Hepatitis B is a virus that causes inflammation of the liver. Hepatitis B virus (HBV) can be experienced as an “acute” infection causing mild illness for a few weeks or months or as a more serious “chronic” infection lasting a lifetime. Chronic HBV infection can cause complications such as cirrhosis (scarring of the liver) and even lead to liver cancer.
Hepatitis B is More Common Than You Think
The Centers for Disease Control and Prevention (CDC) estimates as many as 2.2 million persons in the U.S. are living with chronic hepatitis B.
Hepatitis B Is Most Commonly Transmitted Through Sexual Contact
Hepatitis B is transmitted through contact with infected body fluids such as semen, vaginal secretions, and blood. HBV is most often transmitted through sexual contact but can also be contracted when injecting drug users share needles and other injecting equipment. Mothers with HBV can also pass the virus to their infants during birth.
But Most Don’t Know They Have It
Adults often have few – if any- symptoms. When they occur, symptoms can be mistaken for the flu (nausea and vomiting, malaise, loss of appetite and abdominal pain). Some people with hepatitis B also experience jaundice, a yellowing of the eyes or skin.
The Only Way to Know is to Get Tested
The only way to know for sure is to test! Ask your health care provider if a test for HBV or other sexually transmitted infections (STIs) are right for you. Special blood tests are used that can detect either HBV particles or antibodies (proteins in the blood your body produces against infections). Blood tests can determine if someone with hepatitis B has an acute or chronic infection.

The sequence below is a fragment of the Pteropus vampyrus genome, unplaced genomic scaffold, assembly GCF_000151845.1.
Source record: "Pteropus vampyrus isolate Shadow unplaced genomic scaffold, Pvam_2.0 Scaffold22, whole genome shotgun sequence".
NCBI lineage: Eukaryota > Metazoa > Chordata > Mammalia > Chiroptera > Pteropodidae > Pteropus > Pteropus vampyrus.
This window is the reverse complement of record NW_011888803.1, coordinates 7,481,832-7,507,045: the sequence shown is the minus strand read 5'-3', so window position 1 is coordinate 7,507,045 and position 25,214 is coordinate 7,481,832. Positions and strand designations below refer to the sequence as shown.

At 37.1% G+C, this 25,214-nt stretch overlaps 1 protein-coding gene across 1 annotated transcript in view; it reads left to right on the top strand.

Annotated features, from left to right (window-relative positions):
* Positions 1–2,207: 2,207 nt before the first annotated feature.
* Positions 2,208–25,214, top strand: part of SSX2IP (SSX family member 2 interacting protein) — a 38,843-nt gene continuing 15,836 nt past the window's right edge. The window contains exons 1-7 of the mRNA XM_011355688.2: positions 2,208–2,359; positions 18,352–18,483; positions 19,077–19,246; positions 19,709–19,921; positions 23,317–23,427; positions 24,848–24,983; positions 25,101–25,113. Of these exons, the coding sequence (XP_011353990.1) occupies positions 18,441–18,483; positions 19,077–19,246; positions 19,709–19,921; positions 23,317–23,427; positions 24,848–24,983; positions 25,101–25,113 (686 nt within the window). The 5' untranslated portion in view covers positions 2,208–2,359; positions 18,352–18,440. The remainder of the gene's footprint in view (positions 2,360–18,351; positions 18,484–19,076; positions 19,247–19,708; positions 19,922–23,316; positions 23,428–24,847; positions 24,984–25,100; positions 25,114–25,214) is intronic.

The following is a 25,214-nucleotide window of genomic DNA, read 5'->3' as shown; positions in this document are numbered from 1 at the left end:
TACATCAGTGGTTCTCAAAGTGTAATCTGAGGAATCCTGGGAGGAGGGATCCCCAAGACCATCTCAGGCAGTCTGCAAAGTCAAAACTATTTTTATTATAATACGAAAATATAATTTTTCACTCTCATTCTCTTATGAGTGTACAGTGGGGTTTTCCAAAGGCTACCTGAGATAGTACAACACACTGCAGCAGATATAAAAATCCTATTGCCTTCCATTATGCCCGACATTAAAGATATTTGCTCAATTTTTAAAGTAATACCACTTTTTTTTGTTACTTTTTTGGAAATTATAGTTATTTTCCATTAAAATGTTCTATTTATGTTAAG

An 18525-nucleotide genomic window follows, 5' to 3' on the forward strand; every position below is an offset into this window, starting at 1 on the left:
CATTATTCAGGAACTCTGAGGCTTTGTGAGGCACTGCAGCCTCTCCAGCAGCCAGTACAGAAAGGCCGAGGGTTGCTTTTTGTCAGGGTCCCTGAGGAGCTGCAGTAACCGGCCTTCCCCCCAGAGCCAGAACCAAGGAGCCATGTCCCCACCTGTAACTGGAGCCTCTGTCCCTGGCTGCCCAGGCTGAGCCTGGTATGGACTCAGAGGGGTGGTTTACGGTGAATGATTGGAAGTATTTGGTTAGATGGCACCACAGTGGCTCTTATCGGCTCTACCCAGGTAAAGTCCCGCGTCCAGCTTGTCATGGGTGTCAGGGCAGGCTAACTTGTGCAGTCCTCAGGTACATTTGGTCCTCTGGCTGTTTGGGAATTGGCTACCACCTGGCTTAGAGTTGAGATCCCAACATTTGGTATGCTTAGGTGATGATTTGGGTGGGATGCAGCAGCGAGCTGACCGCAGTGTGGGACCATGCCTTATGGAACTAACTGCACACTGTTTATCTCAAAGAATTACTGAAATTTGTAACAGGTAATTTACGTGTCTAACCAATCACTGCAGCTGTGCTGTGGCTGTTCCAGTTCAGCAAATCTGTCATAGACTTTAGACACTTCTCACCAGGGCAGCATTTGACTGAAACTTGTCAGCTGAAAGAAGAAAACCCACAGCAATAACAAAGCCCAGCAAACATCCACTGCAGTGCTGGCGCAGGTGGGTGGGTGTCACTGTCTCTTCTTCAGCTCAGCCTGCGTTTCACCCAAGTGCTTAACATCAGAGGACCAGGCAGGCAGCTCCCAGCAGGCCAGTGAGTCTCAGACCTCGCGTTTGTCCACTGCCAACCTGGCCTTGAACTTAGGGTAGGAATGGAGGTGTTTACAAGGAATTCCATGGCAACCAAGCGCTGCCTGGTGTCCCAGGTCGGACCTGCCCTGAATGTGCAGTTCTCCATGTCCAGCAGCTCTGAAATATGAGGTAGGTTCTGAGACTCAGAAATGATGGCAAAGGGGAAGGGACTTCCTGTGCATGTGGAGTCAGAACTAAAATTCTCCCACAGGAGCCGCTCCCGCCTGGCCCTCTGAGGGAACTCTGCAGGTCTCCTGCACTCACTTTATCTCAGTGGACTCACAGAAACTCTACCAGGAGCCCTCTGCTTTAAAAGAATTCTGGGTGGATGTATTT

It’s Easy to Prevent
Use male or female condoms (sometimes called external or internal condoms) each time you have sex. While they don’t provide 100% protection against hepatitis B and other STIs, when used consistently and correctly condoms are one of the best ways to reduce your risk for hepatitis B and other STIs. Those sharing households with someone diagnosed with HBV should contact with infected blood or other body fluids directly or on objects such as needles, razors, toothbrushes, and the like. Clean surfaces contaminated with blood or other body fluids with a solution of 1 part household bleach and 10 parts water.
There is a vaccine that can prevent hepatitis B! CDC recommends hepatitis B vaccination for sex partners of anyone who has hepatitis B; anyone who is sexually active but not in a long-term, monogamous relationship; those treated for STD/STIs; and men who have sex with men. Others may benefit from vaccination against HBV so ask your health care provider what is recommended for you.
For more on HBV and other STIs visit www.ASHAsexualhealth.org and follow us at #ISpeakSexHealth.